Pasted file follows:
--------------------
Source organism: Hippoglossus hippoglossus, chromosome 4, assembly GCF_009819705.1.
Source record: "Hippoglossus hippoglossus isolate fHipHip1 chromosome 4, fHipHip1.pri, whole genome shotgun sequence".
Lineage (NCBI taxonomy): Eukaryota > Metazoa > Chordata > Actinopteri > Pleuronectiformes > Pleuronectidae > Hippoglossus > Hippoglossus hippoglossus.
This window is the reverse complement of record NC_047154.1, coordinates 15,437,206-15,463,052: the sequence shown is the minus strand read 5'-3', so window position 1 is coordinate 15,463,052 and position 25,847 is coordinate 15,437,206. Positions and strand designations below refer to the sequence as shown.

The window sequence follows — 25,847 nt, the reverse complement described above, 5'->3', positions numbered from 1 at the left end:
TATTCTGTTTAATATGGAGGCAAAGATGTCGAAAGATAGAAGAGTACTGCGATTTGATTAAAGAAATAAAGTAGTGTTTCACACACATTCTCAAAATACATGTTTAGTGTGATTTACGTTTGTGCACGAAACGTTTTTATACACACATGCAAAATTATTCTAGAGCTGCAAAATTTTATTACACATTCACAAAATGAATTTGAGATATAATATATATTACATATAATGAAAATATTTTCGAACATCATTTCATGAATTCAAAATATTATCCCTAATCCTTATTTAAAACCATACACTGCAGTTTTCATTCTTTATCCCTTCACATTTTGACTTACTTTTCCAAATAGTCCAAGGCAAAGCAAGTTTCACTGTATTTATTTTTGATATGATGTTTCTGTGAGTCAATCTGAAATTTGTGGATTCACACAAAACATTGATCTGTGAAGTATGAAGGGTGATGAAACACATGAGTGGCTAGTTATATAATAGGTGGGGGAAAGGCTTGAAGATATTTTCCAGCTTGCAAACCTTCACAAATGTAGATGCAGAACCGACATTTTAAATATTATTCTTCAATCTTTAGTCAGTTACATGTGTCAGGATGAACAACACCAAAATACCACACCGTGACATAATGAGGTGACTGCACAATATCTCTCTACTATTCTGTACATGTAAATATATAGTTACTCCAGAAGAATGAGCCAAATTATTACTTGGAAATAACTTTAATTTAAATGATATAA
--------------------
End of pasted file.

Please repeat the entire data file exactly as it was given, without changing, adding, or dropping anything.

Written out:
Source organism: Hippoglossus hippoglossus, chromosome 4, assembly GCF_009819705.1.
Source record: "Hippoglossus hippoglossus isolate fHipHip1 chromosome 4, fHipHip1.pri, whole genome shotgun sequence".
Lineage (NCBI taxonomy): Eukaryota > Metazoa > Chordata > Actinopteri > Pleuronectiformes > Pleuronectidae > Hippoglossus > Hippoglossus hippoglossus.
This window is the reverse complement of record NC_047154.1, coordinates 15,437,206-15,463,052: the sequence shown is the minus strand read 5'-3', so window position 1 is coordinate 15,463,052 and position 25,847 is coordinate 15,437,206. Positions and strand designations below refer to the sequence as shown.

The window sequence follows — 25,847 nt, the reverse complement described above, 5'->3', positions numbered from 1 at the left end:
TATTCTGTTTAATATGGAGGCAAAGATGTCGAAAGATAGAAGAGTACTGCGATTTGATTAAAGAAATAAAGTAGTGTTTCACACACATTCTCAAAATACATGTTTAGTGTGATTTACGTTTGTGCACGAAACGTTTTTATACACACATGCAAAATTATTCTAGAGCTGCAAAATTTTATTACACATTCACAAAATGAATTTGAGATATAATATATATTACATATAATGAAAATATTTTCGAACATCATTTCATGAATTCAAAATATTATCCCTAATCCTTATTTAAAACCATACACTGCAGTTTTCATTCTTTATCCCTTCACATTTTGACTTACTTTTCCAAATAGTCCAAGGCAAAGCAAGTTTCACTGTATTTATTTTTGATATGATGTTTCTGTGAGTCAATCTGAAATTTGTGGATTCACACAAAACATTGATCTGTGAAGTATGAAGGGTGATGAAACACATGAGTGGCTAGTTATATAATAGGTGGGGGAAAGGCTTGAAGATATTTTCCAGCTTGCAAACCTTCACAAATGTAGATGCAGAACCGACATTTTAAATATTATTCTTCAATCTTTAGTCAGTTACATGTGTCAGGATGAACAACACCAAAATACCACACCGTGACATAATGAGGTGACTGCACAATATCTCTCTACTATTCTGTACATGTAAATATATAGTTACTCCAGAAGAATGAGCCAAATTATTACTTGGAAATAACTTTAATTTAAATGATATAA